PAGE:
Jean’s Gospel: Monstrum Incertitudinis
Monstrum Incertitudinis attacks believers by sowing doubt in their hearts and minds that their salvation is secure.
Monstrum Incertitudinis works by persuading believers that their faith is not attributable to the Gospel alone, but instead that justifying faith has to do with either the Gospel plus the Law or the Gospel plus good works. How does it work?
The Law can enter the picture when the Gospel is presented as God’s grace made available to an individual, to which must be added a decision by the individual to repent of his sins and in some manner to surrender or commit to Jesus Christ as his Lord and Savior. God does His part; now you must do your part. This presents the believer with a problem: Was his decision sincere? How sincere must he be? Does God judge his decision on a pass-fail basis or on the curve? This sort of Gospel plus the Law, sows seeds of doubt in the mind of the believer as to whether he is in fact saved, particularly in times of trouble or suffering. Can he know for sure? Does God want him to be secure in his salvation? This problem inevitably draws the believer into himself, looking internally for his authentic faith and Christianity.
But, Monstrum Incertitudinis also works by convincing believers that justifying faith involves the Gospel plus good works.
Good works enter the picture when the Gospel is presented such that God’s wrath is appeased when an individual comes to faith in Jesus Christ. In other words, the offer of the forgiveness of sins is conditional on the virtuous act of faith produced in the believer’s heart. God says “I will forgive you, if you believe in me.” This too presents the Christian with the same uncertainty: Was his confession of faith good enough to appease God’s wrath? Is God convinced? How can the individual be sure? If the believer suffers a serious personal or professional setback, is that God’s wrath or something else? This uncertainty also draws the believer into himself again, looking internally for his authentic faith and Christianity.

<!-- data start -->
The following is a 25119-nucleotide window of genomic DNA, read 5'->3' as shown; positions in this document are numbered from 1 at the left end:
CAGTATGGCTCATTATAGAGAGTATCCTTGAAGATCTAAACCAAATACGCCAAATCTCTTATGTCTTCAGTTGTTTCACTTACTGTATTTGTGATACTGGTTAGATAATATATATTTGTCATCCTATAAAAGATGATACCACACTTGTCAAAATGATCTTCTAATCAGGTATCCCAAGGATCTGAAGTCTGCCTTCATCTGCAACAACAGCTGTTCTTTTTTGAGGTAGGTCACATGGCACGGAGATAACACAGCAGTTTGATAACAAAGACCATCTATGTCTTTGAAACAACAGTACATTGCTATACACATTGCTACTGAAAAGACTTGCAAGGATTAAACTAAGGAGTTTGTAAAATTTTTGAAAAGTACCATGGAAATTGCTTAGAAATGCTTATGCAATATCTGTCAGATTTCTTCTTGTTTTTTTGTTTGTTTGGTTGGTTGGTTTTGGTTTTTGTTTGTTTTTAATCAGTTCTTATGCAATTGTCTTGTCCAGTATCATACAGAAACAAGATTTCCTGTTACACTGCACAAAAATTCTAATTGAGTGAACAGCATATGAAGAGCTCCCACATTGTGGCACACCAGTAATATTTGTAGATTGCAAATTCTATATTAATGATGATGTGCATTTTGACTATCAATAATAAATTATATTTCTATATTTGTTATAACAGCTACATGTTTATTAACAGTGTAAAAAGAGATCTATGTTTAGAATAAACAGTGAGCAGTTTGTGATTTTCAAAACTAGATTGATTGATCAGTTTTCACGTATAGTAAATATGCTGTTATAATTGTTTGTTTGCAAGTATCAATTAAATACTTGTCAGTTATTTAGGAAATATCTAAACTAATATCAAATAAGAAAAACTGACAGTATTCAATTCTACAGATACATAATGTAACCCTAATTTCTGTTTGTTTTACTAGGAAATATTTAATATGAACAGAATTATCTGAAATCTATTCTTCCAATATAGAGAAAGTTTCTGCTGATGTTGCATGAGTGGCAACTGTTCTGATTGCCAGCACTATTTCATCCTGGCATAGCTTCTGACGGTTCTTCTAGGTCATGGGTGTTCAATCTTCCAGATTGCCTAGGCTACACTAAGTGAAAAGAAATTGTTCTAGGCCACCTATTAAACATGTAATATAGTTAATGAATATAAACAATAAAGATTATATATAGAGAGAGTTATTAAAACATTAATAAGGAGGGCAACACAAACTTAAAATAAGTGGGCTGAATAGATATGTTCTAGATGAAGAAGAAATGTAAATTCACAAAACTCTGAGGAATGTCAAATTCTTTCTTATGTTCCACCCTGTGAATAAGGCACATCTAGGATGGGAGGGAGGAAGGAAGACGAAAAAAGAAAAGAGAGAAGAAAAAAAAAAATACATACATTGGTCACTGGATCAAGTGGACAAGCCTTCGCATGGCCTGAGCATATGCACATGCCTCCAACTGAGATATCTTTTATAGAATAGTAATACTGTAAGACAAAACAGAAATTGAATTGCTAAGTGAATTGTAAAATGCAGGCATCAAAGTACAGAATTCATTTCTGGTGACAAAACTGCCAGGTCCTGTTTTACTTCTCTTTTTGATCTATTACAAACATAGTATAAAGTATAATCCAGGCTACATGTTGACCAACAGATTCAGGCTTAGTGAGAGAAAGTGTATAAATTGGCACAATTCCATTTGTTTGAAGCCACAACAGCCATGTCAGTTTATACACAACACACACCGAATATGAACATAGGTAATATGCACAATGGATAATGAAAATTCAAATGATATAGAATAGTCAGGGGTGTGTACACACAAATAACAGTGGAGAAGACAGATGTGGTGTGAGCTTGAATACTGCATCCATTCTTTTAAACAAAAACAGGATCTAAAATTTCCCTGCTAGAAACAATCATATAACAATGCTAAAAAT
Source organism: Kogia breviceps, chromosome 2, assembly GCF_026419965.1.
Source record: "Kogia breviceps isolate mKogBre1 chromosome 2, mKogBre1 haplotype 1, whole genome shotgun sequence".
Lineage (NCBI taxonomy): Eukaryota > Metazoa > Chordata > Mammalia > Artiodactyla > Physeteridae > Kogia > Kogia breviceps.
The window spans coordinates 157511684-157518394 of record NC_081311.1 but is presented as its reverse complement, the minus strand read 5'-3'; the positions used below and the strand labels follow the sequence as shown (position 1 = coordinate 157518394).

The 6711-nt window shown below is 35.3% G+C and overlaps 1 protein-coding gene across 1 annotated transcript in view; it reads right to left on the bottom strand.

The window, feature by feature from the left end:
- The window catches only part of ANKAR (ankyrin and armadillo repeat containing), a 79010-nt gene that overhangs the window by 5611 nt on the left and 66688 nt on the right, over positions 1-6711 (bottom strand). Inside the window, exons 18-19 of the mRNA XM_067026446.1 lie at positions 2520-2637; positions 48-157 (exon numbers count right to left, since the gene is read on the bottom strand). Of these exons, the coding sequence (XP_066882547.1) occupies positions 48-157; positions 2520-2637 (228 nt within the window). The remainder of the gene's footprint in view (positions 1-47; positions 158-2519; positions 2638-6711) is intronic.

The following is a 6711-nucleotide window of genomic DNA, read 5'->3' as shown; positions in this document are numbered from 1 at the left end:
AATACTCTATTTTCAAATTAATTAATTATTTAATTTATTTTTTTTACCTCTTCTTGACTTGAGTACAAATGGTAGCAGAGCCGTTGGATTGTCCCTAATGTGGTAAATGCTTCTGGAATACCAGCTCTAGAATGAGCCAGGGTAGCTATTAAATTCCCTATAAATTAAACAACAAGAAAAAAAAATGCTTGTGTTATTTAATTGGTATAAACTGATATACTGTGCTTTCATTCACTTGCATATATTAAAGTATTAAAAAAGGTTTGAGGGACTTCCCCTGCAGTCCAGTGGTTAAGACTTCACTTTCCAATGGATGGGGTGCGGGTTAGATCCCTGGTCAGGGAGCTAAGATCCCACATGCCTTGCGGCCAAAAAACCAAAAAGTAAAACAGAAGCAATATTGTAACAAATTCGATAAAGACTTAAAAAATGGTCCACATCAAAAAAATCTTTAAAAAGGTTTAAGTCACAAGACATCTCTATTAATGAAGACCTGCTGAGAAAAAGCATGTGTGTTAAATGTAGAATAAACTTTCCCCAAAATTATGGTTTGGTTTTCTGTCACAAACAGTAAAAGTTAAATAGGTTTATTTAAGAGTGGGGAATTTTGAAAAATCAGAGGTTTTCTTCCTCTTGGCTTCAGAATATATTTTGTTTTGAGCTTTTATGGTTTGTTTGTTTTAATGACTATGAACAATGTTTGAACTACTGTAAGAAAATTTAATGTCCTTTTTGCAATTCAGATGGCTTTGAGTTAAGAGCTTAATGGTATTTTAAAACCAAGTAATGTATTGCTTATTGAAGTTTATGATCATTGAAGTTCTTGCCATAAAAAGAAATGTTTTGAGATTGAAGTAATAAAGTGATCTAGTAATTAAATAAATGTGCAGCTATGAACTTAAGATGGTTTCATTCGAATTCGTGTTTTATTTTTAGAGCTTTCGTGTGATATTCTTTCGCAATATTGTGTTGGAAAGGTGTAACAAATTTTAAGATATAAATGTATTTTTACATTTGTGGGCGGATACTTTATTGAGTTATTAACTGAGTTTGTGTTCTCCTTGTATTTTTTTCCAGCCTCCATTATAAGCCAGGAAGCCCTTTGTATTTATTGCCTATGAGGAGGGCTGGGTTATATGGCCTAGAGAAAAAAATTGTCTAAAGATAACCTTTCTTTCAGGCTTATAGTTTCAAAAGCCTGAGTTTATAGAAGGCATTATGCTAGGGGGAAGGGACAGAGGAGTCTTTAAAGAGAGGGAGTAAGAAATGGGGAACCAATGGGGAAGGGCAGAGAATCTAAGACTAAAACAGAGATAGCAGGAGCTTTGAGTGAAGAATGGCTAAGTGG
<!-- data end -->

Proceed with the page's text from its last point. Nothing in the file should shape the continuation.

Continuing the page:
If you find people asking you questions, such as: “can I be sure of my salvation?” or “how can I know for sure if I’m saved?”, then you might just have Monstrum Incertitudinis lurking in your church. If you find yourself getting these types of questions, a refresher in the pure Gospel might be the best remedy to banish the monster. Tell the flock that there is only one thing, and one thing only, that we can give to God: our sins. But when we do that, Jesus says there is rejoicing in heaven. Wait, it gets better: Jesus takes our sins and gives us back His righteousness and salvation as a gift. It turns out that no decision is necessary (or even possible). The Bible teaches that justifying faith actually comes by hearing the proclamation of the Gospel (Romans 10:17). Even our faith is a gift from God. Then, only after one is justified by faith can one confess Jesus as Lord (1 Cor 12:3).
In Christ, God has provided us with everything needed for reconciliation with Him, our righteousness and our salvation.
Therefore, we can place our trust entirely in Christ crucified for our sins and raised for our justification. Conversely, we should place no trust or justifying faith in our own works, commitment to God, love of God or any other thought, which would divert our singular trust in Christ. As John the Baptist said of our relationship with Jesus: “He must become greater; I must become less.”
Lord, keep us in your Word,